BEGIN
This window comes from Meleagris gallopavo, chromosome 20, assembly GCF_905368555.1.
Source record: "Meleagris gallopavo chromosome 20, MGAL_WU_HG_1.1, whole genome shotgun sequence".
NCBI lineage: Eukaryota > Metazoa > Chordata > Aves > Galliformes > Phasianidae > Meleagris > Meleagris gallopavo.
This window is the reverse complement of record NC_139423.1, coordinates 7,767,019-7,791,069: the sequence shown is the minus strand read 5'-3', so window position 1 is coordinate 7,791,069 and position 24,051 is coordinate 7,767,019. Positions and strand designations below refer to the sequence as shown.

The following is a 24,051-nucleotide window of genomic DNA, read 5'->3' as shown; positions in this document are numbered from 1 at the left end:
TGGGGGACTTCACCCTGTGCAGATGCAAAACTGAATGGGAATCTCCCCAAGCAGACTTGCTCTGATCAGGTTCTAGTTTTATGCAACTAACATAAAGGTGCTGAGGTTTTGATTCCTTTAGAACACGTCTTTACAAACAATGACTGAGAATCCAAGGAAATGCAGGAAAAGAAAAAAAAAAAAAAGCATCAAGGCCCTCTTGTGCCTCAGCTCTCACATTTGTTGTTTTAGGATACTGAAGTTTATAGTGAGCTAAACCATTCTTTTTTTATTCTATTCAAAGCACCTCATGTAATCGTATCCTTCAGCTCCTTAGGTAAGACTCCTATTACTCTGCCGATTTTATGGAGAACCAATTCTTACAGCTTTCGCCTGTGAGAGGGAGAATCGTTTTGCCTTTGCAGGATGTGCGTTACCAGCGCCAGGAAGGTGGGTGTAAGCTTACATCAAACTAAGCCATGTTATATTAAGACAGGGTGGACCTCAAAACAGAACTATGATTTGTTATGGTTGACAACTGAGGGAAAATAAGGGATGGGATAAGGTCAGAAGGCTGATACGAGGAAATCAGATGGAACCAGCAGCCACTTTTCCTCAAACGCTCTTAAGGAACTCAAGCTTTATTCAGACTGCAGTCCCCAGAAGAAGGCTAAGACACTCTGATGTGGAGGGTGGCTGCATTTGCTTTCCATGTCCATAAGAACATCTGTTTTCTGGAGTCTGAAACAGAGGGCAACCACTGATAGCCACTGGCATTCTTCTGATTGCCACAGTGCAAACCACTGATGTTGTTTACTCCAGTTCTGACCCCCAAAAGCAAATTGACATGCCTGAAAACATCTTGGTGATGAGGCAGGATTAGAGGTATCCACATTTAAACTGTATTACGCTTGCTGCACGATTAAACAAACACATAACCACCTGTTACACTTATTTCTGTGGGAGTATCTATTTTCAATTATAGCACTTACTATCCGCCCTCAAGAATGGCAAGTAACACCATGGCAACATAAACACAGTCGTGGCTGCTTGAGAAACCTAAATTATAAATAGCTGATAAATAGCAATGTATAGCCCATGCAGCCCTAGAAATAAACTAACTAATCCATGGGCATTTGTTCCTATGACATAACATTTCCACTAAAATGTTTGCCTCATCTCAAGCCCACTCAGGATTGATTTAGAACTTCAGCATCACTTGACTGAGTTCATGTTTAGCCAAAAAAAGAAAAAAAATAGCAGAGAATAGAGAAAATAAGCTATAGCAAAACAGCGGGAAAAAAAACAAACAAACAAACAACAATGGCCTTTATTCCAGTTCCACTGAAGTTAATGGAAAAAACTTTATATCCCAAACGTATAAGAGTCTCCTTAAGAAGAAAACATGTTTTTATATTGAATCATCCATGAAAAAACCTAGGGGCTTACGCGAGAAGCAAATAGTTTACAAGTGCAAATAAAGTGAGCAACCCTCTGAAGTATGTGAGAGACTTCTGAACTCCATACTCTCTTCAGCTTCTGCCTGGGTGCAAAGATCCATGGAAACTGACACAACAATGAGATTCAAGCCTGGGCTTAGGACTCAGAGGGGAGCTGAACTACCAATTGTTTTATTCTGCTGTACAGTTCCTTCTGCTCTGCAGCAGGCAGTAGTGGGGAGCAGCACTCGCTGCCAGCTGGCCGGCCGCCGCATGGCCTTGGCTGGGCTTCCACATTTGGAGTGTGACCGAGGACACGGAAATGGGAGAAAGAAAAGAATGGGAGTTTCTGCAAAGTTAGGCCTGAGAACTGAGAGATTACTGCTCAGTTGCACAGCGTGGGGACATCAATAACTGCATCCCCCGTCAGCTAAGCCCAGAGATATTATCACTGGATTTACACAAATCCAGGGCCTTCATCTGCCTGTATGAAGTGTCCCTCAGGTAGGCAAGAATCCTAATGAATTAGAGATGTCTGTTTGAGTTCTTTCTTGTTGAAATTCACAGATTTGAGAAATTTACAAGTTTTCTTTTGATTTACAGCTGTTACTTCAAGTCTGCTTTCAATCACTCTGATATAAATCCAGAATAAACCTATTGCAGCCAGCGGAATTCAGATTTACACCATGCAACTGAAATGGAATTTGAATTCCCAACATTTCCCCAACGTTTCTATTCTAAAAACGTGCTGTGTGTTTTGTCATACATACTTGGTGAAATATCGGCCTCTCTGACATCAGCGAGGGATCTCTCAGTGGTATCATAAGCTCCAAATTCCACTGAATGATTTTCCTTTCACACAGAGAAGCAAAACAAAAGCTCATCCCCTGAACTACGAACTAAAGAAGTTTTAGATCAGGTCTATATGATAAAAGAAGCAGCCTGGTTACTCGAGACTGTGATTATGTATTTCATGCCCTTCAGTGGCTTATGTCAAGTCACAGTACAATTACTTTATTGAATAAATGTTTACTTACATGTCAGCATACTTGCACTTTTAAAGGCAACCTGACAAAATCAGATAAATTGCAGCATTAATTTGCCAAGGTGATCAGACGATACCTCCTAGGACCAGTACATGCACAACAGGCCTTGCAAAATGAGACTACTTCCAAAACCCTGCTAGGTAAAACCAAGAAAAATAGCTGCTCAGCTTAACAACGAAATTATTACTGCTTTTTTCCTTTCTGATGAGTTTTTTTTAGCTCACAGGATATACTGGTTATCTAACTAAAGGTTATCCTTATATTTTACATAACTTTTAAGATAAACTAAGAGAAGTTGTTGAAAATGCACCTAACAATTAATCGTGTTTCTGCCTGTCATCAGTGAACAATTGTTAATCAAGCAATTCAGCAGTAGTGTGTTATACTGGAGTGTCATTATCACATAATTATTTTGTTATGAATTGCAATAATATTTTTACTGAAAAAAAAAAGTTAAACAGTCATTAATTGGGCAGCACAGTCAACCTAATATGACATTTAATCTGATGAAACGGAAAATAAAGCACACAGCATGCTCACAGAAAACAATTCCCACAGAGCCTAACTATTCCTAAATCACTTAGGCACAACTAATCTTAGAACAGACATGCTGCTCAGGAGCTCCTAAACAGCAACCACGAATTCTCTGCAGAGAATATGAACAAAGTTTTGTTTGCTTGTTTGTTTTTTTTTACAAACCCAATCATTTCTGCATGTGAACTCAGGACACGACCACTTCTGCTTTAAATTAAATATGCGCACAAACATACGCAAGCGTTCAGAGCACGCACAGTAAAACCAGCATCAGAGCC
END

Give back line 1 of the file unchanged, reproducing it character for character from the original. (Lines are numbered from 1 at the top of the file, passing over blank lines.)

This window comes from Meleagris gallopavo, chromosome 20, assembly GCF_905368555.1.